Wrong. Mark says Jesus declared all foods clean (universally regarded as Markan interpolation, but I digress). But that doesn’t equate to saying you don’t have to go through the proper Kosher preparation rituals. Matthew has Jesus saying that “not one iota of the Law will be nullified until all is fulfilled.” So which is it? And what constitutes all? Common Christian answer is it was fulfilled at Jesus’s death and resurrection but the Bible never says that. That is you imposing an outside interpretive hermeneutic on the text.

            Peter’s dream refers to Gentiles, not actual food dishes. At the Council of Jerusalem cited as occurring AFTER Peter’s dream, James says that Gentiles must not eat meat tainted with blood/strangled. That mean keeping the kosher requirements on meat, but no-one ever follows that. Why? Picking and choosing.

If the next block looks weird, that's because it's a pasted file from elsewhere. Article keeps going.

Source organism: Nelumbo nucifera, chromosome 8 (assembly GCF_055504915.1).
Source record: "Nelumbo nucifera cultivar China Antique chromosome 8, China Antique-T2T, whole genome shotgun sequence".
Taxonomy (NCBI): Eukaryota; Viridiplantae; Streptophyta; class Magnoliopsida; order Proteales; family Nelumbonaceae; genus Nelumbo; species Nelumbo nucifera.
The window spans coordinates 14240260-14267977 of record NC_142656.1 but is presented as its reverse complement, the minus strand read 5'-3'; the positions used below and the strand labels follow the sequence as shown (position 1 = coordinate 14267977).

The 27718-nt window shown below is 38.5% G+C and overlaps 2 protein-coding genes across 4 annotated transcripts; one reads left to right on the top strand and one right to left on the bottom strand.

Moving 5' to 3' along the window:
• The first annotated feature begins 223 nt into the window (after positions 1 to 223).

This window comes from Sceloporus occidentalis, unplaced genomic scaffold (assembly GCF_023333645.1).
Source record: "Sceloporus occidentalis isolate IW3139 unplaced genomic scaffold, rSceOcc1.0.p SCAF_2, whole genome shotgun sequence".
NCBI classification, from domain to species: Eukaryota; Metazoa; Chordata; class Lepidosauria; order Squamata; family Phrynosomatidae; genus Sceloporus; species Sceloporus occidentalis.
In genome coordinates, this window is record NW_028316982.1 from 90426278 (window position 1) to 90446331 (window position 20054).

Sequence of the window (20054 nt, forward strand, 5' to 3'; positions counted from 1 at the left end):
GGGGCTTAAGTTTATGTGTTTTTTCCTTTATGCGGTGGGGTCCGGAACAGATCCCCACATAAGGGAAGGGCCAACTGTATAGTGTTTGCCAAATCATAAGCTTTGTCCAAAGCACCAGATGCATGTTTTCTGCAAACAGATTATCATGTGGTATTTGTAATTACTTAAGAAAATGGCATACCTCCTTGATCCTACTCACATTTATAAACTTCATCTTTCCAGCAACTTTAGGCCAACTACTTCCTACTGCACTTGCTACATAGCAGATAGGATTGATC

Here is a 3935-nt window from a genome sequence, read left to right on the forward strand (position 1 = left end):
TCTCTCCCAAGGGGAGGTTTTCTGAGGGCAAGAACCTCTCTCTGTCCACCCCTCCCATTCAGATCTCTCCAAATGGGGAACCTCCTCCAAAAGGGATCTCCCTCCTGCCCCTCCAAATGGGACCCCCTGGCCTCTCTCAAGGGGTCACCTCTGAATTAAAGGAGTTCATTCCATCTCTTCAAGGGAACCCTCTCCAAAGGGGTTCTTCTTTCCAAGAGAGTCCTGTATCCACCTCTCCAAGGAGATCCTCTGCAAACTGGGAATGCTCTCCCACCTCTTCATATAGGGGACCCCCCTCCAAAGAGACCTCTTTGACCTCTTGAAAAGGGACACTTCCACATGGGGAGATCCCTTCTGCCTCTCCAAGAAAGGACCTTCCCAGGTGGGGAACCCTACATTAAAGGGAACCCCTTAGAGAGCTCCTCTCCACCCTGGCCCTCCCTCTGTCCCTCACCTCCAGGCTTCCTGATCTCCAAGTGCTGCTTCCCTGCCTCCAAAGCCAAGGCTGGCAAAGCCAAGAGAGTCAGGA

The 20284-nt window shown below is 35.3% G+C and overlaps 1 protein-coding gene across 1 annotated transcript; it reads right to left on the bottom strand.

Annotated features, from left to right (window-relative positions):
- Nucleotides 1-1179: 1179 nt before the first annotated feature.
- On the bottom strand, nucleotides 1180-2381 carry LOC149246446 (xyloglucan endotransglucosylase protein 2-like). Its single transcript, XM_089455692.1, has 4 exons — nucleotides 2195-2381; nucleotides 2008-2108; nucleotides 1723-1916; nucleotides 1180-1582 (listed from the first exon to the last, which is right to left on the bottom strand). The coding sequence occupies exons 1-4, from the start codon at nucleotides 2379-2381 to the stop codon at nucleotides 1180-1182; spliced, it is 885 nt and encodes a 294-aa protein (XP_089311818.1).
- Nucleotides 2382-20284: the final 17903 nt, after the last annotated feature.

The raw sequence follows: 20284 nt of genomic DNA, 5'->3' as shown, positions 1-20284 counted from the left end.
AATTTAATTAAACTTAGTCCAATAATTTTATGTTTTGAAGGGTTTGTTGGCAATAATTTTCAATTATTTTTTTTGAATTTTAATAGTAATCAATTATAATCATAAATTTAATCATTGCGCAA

• WBC

            The Law of Moses is for a specific time, specific purpose, and specific people as the Bible clearly specifies.

            The specific people is Israel, not Gentiles. This is abundantly clear from reading the Law of Moses since the point of a large portion of laws is to distinguish Israel from the Gentile nations. It’s also really clear in Rom 2-3: “We know that whatever the Law speaks, it speaks to those who are under the Law;” the “Gentiles who do not have the Law” will be judged by conscience, etc.

            The specific time of the Law of Moses has also come to an end as the Bible clearly specifies: “Before faith came, we were kept in custody under the law, being shut up to the faith which was later to be revealed. Therefore the Law has become our tutor to lead us to Christ, so that we may be justified by faith. But now that faith has come we are no longer under a tutor” (Gal 4). Christ is the end of the law (Rom 10).